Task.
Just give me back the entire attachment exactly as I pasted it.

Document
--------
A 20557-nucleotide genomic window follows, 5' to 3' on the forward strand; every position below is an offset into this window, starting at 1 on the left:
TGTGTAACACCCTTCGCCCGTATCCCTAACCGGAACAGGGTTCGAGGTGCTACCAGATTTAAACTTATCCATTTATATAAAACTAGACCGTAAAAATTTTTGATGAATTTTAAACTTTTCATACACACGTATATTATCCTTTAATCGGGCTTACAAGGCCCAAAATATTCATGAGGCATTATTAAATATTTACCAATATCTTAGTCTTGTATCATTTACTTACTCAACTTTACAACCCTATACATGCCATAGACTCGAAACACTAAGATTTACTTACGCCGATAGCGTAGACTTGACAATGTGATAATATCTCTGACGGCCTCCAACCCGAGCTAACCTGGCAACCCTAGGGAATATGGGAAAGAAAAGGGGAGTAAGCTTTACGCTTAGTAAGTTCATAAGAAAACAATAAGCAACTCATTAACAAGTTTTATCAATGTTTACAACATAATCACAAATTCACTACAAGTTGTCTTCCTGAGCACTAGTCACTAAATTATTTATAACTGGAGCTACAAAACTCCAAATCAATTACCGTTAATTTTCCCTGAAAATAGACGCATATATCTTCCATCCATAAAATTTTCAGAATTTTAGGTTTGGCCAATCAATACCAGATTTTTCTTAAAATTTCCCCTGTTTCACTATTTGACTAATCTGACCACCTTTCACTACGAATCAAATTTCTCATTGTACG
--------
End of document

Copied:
A 20557-nucleotide genomic window follows, 5' to 3' on the forward strand; every position below is an offset into this window, starting at 1 on the left:
TGTGTAACACCCTTCGCCCGTATCCCTAACCGGAACAGGGTTCGAGGTGCTACCAGATTTAAACTTATCCATTTATATAAAACTAGACCGTAAAAATTTTTGATGAATTTTAAACTTTTCATACACACGTATATTATCCTTTAATCGGGCTTACAAGGCCCAAAATATTCATGAGGCATTATTAAATATTTACCAATATCTTAGTCTTGTATCATTTACTTACTCAACTTTACAACCCTATACATGCCATAGACTCGAAACACTAAGATTTACTTACGCCGATAGCGTAGACTTGACAATGTGATAATATCTCTGACGGCCTCCAACCCGAGCTAACCTGGCAACCCTAGGGAATATGGGAAAGAAAAGGGGAGTAAGCTTTACGCTTAGTAAGTTCATAAGAAAACAATAAGCAACTCATTAACAAGTTTTATCAATGTTTACAACATAATCACAAATTCACTACAAGTTGTCTTCCTGAGCACTAGTCACTAAATTATTTATAACTGGAGCTACAAAACTCCAAATCAATTACCGTTAATTTTCCCTGAAAATAGACGCATATATCTTCCATCCATAAAATTTTCAGAATTTTAGGTTTGGCCAATCAATACCAGATTTTTCTTAAAATTTCCCCTGTTTCACTATTTGACTAATCTGACCACCTTTCACTACGAATCAAATTTCTCATTGTACG